Oil fell below $68 a barrel on Tuesday as prices slipped from a sharp rally to a seven-month high in the previous day.
U.S. crude fell 88 cents to $67.70 a barrel by 5:30 a.m. EDT. On Monday, it closed at $68.58 after hitting $68.68, the highest settlement and intraday prices, respectively, since early November last year on back of Wall Street rallies.
London Brent crude dipped 71 cents to $67.26.
Analysts said investors were selling off contracts to lock in profits from Monday's price jump.
There was a huge jump in prices in the past couple of days so we are seeing profit-taking now. There are some technical indices showing the market has been overbought, Andy Sommer, an oil analyst with EGL AG in Switzerland, said.
Sommer said technical analyses indicated the fall in prices would be short-lived and that there was potential for an uptrend for the mid and long-term.
Oil has moved up steeply from lows below $33 in December. Prices rose 30 percent in May in a broad-based rally in equities and commodities markets on expectations the worst might be over for the global economy.
Fundamentals, however, remained weak, Sommer said.
The current fundamentals are a long way from strong. We see strong demand coming back in China but the rest of the world is still weak, he said.
Some statistics have shown China's imports of commodities have been rising over several months, while oil demand in other key markets, including the United States, has remained much below year earlier levels.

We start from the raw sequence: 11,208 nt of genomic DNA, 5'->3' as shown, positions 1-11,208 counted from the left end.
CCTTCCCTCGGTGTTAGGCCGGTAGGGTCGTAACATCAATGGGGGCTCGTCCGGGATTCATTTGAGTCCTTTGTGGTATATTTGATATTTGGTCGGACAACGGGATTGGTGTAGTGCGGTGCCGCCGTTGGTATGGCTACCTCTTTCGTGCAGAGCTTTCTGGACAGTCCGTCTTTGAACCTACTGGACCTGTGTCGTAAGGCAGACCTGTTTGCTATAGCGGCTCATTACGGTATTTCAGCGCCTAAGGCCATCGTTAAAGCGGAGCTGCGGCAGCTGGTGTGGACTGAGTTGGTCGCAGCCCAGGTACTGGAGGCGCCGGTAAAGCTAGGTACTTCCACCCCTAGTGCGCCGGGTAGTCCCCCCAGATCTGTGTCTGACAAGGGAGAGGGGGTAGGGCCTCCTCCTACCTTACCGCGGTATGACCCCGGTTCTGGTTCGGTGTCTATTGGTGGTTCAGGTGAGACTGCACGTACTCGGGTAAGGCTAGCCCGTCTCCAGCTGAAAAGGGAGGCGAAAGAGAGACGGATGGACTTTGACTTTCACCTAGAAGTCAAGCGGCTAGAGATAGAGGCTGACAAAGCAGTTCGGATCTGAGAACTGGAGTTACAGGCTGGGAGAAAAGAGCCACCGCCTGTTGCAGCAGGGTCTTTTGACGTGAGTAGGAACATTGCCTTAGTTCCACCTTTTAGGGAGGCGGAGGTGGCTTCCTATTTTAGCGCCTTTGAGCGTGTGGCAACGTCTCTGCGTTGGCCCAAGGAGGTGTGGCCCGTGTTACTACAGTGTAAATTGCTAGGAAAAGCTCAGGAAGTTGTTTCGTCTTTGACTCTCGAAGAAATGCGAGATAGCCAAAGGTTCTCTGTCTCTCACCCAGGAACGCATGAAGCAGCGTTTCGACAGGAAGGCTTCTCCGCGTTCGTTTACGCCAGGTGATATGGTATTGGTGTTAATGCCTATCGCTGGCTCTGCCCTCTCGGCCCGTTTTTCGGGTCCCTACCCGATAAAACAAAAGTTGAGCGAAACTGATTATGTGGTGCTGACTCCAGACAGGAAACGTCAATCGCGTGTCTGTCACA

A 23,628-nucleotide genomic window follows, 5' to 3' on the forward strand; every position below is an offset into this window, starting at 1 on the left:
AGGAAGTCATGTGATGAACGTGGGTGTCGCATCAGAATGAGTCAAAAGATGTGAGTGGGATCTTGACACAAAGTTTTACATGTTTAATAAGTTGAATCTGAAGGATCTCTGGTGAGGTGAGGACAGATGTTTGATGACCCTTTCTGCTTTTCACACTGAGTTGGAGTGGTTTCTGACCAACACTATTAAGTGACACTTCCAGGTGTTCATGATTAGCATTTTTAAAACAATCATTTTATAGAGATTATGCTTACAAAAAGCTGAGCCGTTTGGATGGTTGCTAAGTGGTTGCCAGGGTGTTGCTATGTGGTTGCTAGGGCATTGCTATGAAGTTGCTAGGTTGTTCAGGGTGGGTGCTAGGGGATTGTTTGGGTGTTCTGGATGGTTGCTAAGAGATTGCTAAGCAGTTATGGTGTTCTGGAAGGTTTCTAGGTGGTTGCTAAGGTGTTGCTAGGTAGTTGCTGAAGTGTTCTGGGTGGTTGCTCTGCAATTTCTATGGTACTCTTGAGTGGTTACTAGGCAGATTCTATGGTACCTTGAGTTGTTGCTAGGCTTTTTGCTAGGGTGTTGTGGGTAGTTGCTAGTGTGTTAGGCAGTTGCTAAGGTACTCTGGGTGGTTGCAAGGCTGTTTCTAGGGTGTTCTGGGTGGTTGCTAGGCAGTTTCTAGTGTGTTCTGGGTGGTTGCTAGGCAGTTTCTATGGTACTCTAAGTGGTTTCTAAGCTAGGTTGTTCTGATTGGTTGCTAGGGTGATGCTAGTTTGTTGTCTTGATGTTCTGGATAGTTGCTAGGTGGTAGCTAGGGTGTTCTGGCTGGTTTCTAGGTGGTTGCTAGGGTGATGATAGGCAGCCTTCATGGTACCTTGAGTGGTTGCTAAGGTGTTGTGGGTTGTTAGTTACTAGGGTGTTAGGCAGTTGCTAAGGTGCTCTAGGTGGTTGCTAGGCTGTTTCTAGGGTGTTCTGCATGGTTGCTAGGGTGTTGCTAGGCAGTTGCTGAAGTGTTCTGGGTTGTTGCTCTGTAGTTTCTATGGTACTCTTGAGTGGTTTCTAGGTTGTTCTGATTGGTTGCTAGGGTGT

The U.S. and China are the world's top and number two oil consumers.
Traders will shift their focus to weekly U.S. oil data for the latest indications on fundamentals, with figures from the American Petroleum Institute due later on Tuesday and the U.S. government on Wednesday.
A Reuters survey of analysts forecast weekly U.S. inventory data would show a 1.5 million-barrel decline in crude stocks for the week to May 29, while gasoline and distillate inventories were seen rising.
The 2009 Atlantic hurricane season officially started on Monday and would run through November 30. Analysts said the potential supply impact for this year would likely be softer because U.S. stockpiles were brimming.
(Additional reporting by Chua Baizhen in Singapore; editing by James Jukwey)